Nov 182014
 
Eucomis bicolor
Euonymus nanus

Euonymus nanus

Fruits abound this autumn, some less noticeable than others. Tucked away in the rock garden’s east valley is Euonymus nanus. As its name suggests this is a dwarf growing member of the genus. This low growing shrub is sparsely covered in linear leaves; the distinctively shaped and easily recognisable fruit capsule is bright red. The aril encasing the seed; orange.

Introduced by Reginald Farrer from Gansu Province, China where it is found in dry habitats in high mountain forest and scrub. Here it reaches 1m +, in cultivation on a rock shelf in the garden it barely makes 200mm.

Eucomis bicolor

Eucomis bicolor

South African bulbs did well this year; Eucomis bicolor is retaining its crown of leafy bracts topping off the flowered spike. This spike is now covered in paper thin angled seed pods. Held within are the small shiny black seeds. If fertile, sown into compost the resultant seedlings will give a flowering plant within five years.

As day length shortens and average temperature drops the need to cut grass reduces and then the relief of the last cut. This is the time to give mowers, strimmer’s and other equipment a seasonal clean. Wet grass is a congealing mass in corners of hoods and guards and on the blades of mowers and shears.

Strimmer heads require cleaning

Strimmer heads require cleaning

The attached image of a strimmer hood illustrates how lack of maintenance results in a build-up of layers of clippings. It is too easy to thrust a machine back into a shed at the end of the job. Yet a couple of minutes with a strategically placed stiff bristled hand brush and an old knife prolongs the life of the equipment and makes it easier to use the next time.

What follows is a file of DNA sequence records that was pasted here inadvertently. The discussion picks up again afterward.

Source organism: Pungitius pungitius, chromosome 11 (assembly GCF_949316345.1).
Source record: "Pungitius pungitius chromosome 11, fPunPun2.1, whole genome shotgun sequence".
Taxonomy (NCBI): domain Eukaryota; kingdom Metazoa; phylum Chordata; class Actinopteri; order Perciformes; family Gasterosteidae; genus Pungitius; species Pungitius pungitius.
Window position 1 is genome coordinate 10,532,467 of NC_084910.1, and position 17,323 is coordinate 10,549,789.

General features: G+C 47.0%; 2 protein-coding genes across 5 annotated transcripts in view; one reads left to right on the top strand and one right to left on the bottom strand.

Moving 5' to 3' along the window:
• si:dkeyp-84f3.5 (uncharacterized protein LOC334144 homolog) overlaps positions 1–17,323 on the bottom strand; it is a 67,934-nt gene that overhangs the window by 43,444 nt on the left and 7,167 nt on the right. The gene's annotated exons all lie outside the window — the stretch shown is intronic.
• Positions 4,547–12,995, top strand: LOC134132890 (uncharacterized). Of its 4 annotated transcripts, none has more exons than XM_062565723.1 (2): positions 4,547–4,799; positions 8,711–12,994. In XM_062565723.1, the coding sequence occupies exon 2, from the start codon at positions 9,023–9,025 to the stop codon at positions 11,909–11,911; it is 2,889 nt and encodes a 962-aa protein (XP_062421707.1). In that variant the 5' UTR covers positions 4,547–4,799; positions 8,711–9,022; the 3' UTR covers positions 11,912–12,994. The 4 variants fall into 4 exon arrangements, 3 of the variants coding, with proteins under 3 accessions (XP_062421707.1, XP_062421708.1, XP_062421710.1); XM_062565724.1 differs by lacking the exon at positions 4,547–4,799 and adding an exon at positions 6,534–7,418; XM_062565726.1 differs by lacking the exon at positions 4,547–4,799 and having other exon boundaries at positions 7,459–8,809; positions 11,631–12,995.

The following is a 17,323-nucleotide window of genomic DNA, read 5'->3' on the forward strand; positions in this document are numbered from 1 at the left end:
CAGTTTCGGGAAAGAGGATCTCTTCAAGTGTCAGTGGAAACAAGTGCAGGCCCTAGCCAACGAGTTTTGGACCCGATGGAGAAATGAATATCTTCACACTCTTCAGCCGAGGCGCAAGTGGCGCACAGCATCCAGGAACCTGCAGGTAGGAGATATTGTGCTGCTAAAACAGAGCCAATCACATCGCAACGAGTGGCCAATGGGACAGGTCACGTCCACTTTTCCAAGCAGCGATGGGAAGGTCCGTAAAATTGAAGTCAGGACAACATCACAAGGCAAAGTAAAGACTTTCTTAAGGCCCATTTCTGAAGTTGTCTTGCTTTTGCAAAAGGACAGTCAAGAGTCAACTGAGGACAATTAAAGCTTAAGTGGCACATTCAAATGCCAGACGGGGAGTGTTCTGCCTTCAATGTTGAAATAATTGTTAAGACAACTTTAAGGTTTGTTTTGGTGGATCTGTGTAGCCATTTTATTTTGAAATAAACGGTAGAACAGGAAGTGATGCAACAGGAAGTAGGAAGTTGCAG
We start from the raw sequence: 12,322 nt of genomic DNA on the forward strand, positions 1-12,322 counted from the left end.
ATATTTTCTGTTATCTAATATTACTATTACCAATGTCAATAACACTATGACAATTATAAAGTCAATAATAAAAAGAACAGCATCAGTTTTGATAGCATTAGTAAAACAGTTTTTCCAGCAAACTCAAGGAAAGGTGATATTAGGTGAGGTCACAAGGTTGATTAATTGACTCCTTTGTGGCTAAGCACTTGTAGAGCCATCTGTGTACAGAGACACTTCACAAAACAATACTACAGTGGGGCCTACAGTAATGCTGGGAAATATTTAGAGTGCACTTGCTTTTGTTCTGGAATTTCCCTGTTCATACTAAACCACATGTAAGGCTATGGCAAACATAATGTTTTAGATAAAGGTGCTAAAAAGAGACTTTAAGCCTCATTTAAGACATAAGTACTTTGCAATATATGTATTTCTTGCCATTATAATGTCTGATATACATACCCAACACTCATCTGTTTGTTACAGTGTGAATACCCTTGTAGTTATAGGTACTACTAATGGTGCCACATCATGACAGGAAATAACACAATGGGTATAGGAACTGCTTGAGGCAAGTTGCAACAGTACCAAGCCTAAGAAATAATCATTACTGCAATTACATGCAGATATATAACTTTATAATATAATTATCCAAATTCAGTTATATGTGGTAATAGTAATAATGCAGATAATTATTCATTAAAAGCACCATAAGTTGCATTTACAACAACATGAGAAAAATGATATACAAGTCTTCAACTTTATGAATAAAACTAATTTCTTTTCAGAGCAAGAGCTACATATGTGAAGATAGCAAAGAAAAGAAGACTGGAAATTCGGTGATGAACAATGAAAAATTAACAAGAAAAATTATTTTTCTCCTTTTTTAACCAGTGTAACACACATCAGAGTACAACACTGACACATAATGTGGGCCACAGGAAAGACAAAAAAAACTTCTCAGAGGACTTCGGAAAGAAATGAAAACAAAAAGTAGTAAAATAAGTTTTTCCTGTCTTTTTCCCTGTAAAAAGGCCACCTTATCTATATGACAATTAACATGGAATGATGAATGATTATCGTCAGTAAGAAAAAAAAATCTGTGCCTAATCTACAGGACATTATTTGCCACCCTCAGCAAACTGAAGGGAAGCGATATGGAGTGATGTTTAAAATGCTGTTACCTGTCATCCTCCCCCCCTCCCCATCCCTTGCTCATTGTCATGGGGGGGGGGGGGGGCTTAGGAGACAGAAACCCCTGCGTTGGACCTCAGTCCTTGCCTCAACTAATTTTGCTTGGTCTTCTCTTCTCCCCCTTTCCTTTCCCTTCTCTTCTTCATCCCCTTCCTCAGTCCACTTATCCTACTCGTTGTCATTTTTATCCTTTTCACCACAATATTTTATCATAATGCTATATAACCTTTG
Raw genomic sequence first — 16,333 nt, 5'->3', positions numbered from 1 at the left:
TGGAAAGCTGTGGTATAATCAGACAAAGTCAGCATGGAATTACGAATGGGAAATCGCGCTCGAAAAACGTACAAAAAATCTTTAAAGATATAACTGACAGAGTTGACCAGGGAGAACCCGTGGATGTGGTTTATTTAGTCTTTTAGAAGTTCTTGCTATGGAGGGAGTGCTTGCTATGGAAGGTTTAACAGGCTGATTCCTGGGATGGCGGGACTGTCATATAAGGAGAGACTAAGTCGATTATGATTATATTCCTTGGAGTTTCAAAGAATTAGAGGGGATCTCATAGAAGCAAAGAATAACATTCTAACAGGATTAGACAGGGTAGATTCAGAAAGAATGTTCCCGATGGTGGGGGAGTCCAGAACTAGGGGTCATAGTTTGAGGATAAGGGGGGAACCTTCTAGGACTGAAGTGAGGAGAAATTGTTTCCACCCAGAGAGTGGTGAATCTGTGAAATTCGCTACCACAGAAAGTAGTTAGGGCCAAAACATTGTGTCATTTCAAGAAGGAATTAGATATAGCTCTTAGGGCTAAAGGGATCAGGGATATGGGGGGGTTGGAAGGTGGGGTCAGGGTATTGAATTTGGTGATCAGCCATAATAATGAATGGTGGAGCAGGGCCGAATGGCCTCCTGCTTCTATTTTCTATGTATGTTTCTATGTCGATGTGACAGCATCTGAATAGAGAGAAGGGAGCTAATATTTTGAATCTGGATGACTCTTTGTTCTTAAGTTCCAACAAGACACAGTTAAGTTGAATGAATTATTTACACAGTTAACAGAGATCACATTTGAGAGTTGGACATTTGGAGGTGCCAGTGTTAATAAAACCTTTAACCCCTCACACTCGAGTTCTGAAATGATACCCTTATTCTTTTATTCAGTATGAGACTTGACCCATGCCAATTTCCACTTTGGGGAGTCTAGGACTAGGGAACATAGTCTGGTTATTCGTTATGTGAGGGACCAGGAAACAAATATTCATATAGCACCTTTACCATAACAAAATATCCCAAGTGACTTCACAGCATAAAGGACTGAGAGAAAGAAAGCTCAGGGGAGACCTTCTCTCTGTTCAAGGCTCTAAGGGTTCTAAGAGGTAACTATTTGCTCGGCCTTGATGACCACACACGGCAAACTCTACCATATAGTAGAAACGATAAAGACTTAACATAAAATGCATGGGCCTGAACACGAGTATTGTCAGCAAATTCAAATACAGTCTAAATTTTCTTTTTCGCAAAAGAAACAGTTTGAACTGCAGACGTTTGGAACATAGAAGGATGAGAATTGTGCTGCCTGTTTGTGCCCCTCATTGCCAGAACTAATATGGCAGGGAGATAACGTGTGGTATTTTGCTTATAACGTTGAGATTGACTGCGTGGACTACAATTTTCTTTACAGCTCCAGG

A light spray with duck oil prevents rust forming on metal parts.

Of course, if you treat equipment with respect and clean it after use it goes without saying the big clean at the end of the season will be minimal.

Aug 212012
 

A bulb from Temperate South Africa; now growing in a sheltered situation within the confines of the glasshouse borders. Here Eucomis comosa has clumped up well.

The foliage consists of long strap like leaves, from the centre of the crown the flower spikes develop. Each spike is crowned by a distinctive head of light green bracts. Often known as the “Pineapple Plant” due to this resemblance to a Pineapple.

The individual flowers amassed around the flower stalk have a sweet fragrance during warm weather nectar spills over the petal.

Eucomis comosa. Photo by Tony Garn

Eucomis comosa

Eucomis comosa. Photo by Tony Garn

Eucomis comosa

Oct 232007
 
Eucomis bicolor

Eucomis bicolor

The smell from the flower spike of Eucomis bicolor is reminiscent of the old town gas; slightly putrid. Growing to the north of the arid land house. However the flower spike itself is worth growing the plant for, dark purple mottling gives it a camouflaged appearance. The flowers are borne in a cylindrical inflorescence around the top of the spike. Individually these are creamy white with violet edges, inside the filaments are also a light violet colour and interestingly, triangular in shape. All crowned by a flat cap of light green bracts. Native to S.E. Africa.